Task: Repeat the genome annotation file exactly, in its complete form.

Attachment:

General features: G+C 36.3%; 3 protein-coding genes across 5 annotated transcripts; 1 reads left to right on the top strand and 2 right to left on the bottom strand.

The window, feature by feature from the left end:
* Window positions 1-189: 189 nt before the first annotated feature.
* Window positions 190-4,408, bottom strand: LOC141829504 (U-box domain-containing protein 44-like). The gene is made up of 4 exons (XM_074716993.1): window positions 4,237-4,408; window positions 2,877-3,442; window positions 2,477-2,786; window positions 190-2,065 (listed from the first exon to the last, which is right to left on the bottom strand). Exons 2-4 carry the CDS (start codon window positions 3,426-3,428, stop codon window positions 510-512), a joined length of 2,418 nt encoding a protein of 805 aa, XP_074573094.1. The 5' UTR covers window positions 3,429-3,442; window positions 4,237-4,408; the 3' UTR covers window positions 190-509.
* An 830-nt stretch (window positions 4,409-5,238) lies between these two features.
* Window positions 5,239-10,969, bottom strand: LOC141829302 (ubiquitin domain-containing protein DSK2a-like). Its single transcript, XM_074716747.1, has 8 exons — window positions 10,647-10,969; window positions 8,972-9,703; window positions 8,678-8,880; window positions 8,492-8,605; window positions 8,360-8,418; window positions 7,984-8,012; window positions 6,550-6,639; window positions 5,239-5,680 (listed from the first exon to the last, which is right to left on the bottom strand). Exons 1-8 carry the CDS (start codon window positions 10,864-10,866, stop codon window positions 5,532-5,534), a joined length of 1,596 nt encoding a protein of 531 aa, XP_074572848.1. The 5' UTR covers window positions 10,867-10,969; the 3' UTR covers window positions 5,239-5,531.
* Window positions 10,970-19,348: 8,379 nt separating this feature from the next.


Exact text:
General features: G+C 36.3%; 3 protein-coding genes across 5 annotated transcripts; 1 reads left to right on the top strand and 2 right to left on the bottom strand.

The window, feature by feature from the left end:
* Window positions 1-189: 189 nt before the first annotated feature.
* Window positions 190-4,408, bottom strand: LOC141829504 (U-box domain-containing protein 44-like). The gene is made up of 4 exons (XM_074716993.1): window positions 4,237-4,408; window positions 2,877-3,442; window positions 2,477-2,786; window positions 190-2,065 (listed from the first exon to the last, which is right to left on the bottom strand). Exons 2-4 carry the CDS (start codon window positions 3,426-3,428, stop codon window positions 510-512), a joined length of 2,418 nt encoding a protein of 805 aa, XP_074573094.1. The 5' UTR covers window positions 3,429-3,442; window positions 4,237-4,408; the 3' UTR covers window positions 190-509.
* An 830-nt stretch (window positions 4,409-5,238) lies between these two features.
* Window positions 5,239-10,969, bottom strand: LOC141829302 (ubiquitin domain-containing protein DSK2a-like). Its single transcript, XM_074716747.1, has 8 exons — window positions 10,647-10,969; window positions 8,972-9,703; window positions 8,678-8,880; window positions 8,492-8,605; window positions 8,360-8,418; window positions 7,984-8,012; window positions 6,550-6,639; window positions 5,239-5,680 (listed from the first exon to the last, which is right to left on the bottom strand). Exons 1-8 carry the CDS (start codon window positions 10,864-10,866, stop codon window positions 5,532-5,534), a joined length of 1,596 nt encoding a protein of 531 aa, XP_074572848.1. The 5' UTR covers window positions 10,867-10,969; the 3' UTR covers window positions 5,239-5,531.
* Window positions 10,970-19,348: 8,379 nt separating this feature from the next.